Carmel mayor candidates make last second push to secure votes

CARMEL, Ind. (WISH) – The primary sets the stage for the November election, but there’s one race in particular that will ultimately decide who’s in charge of a Central Indiana city.

One the eve of the primary, Mayor Jim Brainard and his opponent Rick Sharp were both hard at work making that last second push to attract voters.

Whether that is with modern technology or an old school approach, the Republicans were making sure people pay a visit to the polls.

“Of course everybody’s a little nervous the night before an election,” said Mayor Brainard.

“I’ve had a small army volunteers who have been really so supportive and so helpful,” said Sharp.

But Monday night, Sharp marched through a neighborhood alone, knocking on doors to meet voters face to face.

It’s the style of campaigning he’s grown to love over his years of running for city councilman.

“It goes back to the days of canvassing in politics and I think it’s the only way you can really run certainly a local election like this,” he said.

Sharp estimates he’s visited 1,500 homes in the past six weeks. Most are people who he knows will vote for him, but not always. He was greeted at least three times today by people who said they planned to vote for Brainard.

Meanwhile on Main Street downtown, Brianard was using a similar method to make sure voters were in his corner. He spent time near the Monon Trail catching up with bicyclists and walkers.

“It’s absolutely critical to get out and talk to people, listen to people, find out what their dreams and aspirations and hopes are for their city,” he said.

But when it’s your sixth time running for the same seat, you deploy a few new tactics.

“When I first became mayor (about 20 years ago), very few people had email,” he said. “City Hall only had one or two computers for several hundred employees. It’s a very different world today. So we’re doing a lot of advertising on the internet, a lot of blasting of emails.”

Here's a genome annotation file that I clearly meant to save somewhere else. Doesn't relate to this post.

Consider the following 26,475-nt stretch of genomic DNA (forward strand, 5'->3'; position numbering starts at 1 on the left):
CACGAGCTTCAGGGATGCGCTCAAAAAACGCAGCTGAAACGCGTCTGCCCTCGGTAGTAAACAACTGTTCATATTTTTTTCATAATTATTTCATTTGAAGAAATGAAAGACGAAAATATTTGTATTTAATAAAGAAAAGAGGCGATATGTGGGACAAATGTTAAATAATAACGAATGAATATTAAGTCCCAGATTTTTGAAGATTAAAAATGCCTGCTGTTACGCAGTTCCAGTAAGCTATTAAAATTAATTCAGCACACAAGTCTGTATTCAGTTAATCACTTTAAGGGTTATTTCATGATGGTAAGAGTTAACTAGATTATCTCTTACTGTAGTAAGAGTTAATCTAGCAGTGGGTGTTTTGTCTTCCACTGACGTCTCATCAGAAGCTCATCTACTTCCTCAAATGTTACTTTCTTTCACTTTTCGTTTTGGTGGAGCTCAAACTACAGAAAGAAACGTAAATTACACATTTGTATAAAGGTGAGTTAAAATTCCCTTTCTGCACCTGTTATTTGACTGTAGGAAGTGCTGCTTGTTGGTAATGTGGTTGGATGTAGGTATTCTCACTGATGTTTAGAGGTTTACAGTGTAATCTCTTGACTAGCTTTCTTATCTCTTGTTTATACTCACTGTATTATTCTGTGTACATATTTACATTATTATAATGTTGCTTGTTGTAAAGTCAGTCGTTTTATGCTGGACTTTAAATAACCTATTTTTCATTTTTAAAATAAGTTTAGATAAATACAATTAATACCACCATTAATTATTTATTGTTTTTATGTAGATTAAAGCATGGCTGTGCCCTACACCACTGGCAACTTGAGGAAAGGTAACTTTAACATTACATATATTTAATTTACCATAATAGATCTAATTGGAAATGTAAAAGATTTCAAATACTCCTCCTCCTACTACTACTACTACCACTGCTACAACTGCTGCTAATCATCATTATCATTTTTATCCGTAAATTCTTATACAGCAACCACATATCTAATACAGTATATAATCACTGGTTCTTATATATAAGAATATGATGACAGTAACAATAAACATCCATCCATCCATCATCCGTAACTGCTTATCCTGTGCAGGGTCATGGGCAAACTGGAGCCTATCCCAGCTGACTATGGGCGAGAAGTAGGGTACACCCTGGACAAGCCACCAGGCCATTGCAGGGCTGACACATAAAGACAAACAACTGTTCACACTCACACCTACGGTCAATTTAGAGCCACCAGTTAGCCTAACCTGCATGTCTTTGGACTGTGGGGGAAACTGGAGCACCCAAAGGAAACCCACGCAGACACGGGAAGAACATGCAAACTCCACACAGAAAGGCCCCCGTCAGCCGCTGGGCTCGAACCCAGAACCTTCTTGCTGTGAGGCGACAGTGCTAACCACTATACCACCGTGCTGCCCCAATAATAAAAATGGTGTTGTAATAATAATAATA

Sharp used emails to get reach people as well and thanks to generous campaign donations got his name out there with more than just signs. “I had never raised more than $25,000 to run a campaign and didn’t spend that much. This time around I think when we total it all up, we’ll end up somewhere north of $175,000,” said Sharp. “So I was able to bring in professionals to plot the course of the campaign.” He said they also ran TV ads for the very first time.

Come Tuesday, it won’t be dollars but votes that will add up and give one of these men the chance to serve their community in a way only one person can.

“We’re focused on winning, and we’re going to be out tomorrow to make sure that happens,” said Brainard.

“Right now my optimism continues to build that the momentum is behind us,” said Sharp.

As far as the issues, Brainard and Sharp are divided over their city’s debt. It’s a billion dollars by some estimates.

Brainard said, in reality, it is about half that and it is reasonable. Sharp said Carmel must change its spending habits.

When it comes to city improvements, Brainard would like to see more development in downtown Carmel as well as more road improvements. Sharp wants growth along the U.S. 31 medical corridor in Carmel. He said he also wants to protect the city’s older neighborhoods.